Moving to consider specific issues, he said that the UNHCR welcomed the conclusions of the Stockholm International Meeting on Good Humanitarian Donorship. Under the partnership initiative of the High Commissioner, the UNHCR had engaged in a thorough review of its annual programme budget, in order to strengthen cooperation with its operational partners to better meet the needs of refugees by minimizing the current gaps in material assistance. Furthermore, the UNHCR was playing an active part in the UNDG/ECHA Working Group on transition and had launched a Convention Plus Initiative to facilitate the drawing up of special agreements to complement the 1951 Refugee Convention. The UNHCR also welcomed Norway’s initiative to open a budget line for transitional situations, a similar move by Denmark aimed at enhancing protection and assistance in refugees' regions of origin, and the American and Japanese models for providing clear indications of non-governmental organization funding for refugee programmes. The UNHCR would also continue its efforts to broaden its donor base.
In a subsequent interactive discussion, one speaker commented on what had been noticed from donors –- a reluctance to provide assistance without assessments and evaluations. It was pointed out that in a crisis situation, one could not assess matters efficiently in a manner that would satisfy donors. Questions were also raised about the politicization of assistance, both in terms of development and humanitarian assistance. Panellists were also asked about other potential sources of assistance.
Another speaker referred to the improvement of needs assessment and why the possibility of using privatized needs assessment had not been considered. On funding sources, he asked about levels of diaspora funding and whether there were additional figures on this trend. Finally, about donor politicization, he stressed the need to systematically assess needs on the donor side, as well as the need for recipient countries to attack their structural problems and internal politicization.
What could be done to correct the situation of politics impinging on processes that were completely driven by needs, asked another speaker.
One speaker asked if programmes such as those providing food for work had been optimal.
Political considerations were unavoidable, one speaker said, however, he had been puzzled by references to conditionalities and favouritism and asked for elaboration on this subject. Finally, he stressed the need for donor countries to support new and non-traditional donors in areas such as transportation.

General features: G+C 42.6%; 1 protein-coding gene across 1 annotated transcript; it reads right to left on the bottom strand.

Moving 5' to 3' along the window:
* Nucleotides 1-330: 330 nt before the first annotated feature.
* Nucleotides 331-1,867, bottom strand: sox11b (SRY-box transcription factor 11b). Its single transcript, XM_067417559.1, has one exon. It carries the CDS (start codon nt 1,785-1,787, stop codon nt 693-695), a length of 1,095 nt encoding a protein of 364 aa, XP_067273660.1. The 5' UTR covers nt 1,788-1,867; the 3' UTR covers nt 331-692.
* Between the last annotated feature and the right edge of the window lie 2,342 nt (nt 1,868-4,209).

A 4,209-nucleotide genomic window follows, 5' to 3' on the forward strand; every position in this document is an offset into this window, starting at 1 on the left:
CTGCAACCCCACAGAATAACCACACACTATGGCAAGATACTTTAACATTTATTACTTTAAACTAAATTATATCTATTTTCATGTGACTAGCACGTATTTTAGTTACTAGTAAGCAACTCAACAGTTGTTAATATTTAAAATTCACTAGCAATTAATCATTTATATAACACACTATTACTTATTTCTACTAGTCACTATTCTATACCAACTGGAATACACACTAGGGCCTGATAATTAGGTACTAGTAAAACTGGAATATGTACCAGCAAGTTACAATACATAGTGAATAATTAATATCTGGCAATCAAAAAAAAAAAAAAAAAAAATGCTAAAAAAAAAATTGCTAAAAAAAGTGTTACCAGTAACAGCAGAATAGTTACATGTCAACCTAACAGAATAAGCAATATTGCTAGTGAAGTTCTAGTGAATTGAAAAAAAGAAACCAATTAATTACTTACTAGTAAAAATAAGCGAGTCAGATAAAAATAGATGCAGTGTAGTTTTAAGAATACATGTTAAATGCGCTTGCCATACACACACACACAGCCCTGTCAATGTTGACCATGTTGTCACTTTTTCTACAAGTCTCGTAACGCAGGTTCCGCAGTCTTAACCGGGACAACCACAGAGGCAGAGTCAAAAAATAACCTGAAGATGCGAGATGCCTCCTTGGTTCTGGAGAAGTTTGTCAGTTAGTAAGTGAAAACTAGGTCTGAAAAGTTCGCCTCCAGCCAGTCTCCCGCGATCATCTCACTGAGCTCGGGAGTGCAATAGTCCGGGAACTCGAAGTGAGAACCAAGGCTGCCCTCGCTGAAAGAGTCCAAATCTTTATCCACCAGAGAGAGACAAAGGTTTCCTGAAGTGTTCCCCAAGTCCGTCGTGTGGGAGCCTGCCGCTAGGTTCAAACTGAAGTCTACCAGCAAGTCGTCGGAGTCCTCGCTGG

Responding, Mr. Mechale said that once food aid was provided, everything was covered, including transport. Since one party was responsible for all aspects of the process, this could sometimes lead to conditionalities, as opposed to situations when there were several implementing parties. Resource flows were unpredictable, he said and with regards to the food-for-work programmes, it was clear they would only be optimal when there was a sustainable flow of resources.
Mr. Graisse raised the issue of equity and favouritism, and assured ECOSOC that whether in the Great Lakes region or Armenia, all the WFP initiatives aimed for the same level of nutrition and calories intake for people. Concerning food-for-work projects, he said that such projects were promoted only for those people who really needed it, at times when it was really useful to do so.
Addressing the issue of the allegedly increasing reluctance of donors to respond to crisis situations, Mr. Lennartsson said he did not believe this was an actual phenomenon. Overall, ODA was increasing. However, a study done at Tufts University had shown –- unsurprisingly –- that humanitarian needs were not driving donors’ behaviour. While credible data about need could be helpful, better information was not likely to lead to more donorship, though the Good Humanitarian Donorship agreement reflected an attempt to address this issue. He also agreed that emergencies that received significant media attention were more likely to receive larger amounts of aid.
On the influence of the “CNN effect”, Mr. Berteling acknowledged that this trend remained at the forefront of attention for many members of the international community. It was a shame that some crises or peoples could be “forgotten”, however, he reaffirmed the opinion that although there were more needs, there was no evidence of a downward trend in donations for humanitarian assistance.
Also addressing the idea of food for work, Mr. Berteling, said that this was an issue to be taken up by host governments, not a condition to be imposed by donor governments. Moreover, it was not acceptable that traditional in-kind donors -– United States, France, and Canada – -should expect those countries whose donations were typically financial in nature to pay for transport. That was the responsibility of the donor country. However, consideration of the issue must shift somewhat when considering the situation of newer in-kind donors, such as India, among others.
Picking up the subject of conditionality, Mr. Graisse said that the only condition ever placed upon its aid by the WFP was that it not be used for political purposes. He also commented that the focus upon New York and Geneva during discussions on humanitarian assistance was misplaced –- Rome donated more assistance to the Food and Agriculture Organization than New York or Geneva.
In a second round of questioning, one delegate reaffirmed, in regard of the private ownership of land as a solution to the causes of famine in some countries, that in his country prior to the 1970s, there had been private ownership of land and famine at the same time.
Another delegate spoke to dismiss the fallacy of expecting humanitarian assistance to be able to be made “too neat and too simple”. The Consolidated Appeals Process was complex, but necessary, and it should not be expected that all needs would be covered therein. It was also important to focus on the need for donors to coordinate both bilaterally and multilaterally, but as Mr. Mechale had shown, it was also important to incorporate recipient countries in this coordination process.
Responding to a question, Mr. Morjane said that the UNHCR was in the process of making its programmes more relevant and of pursuing durable solutions, at times on a regional basis.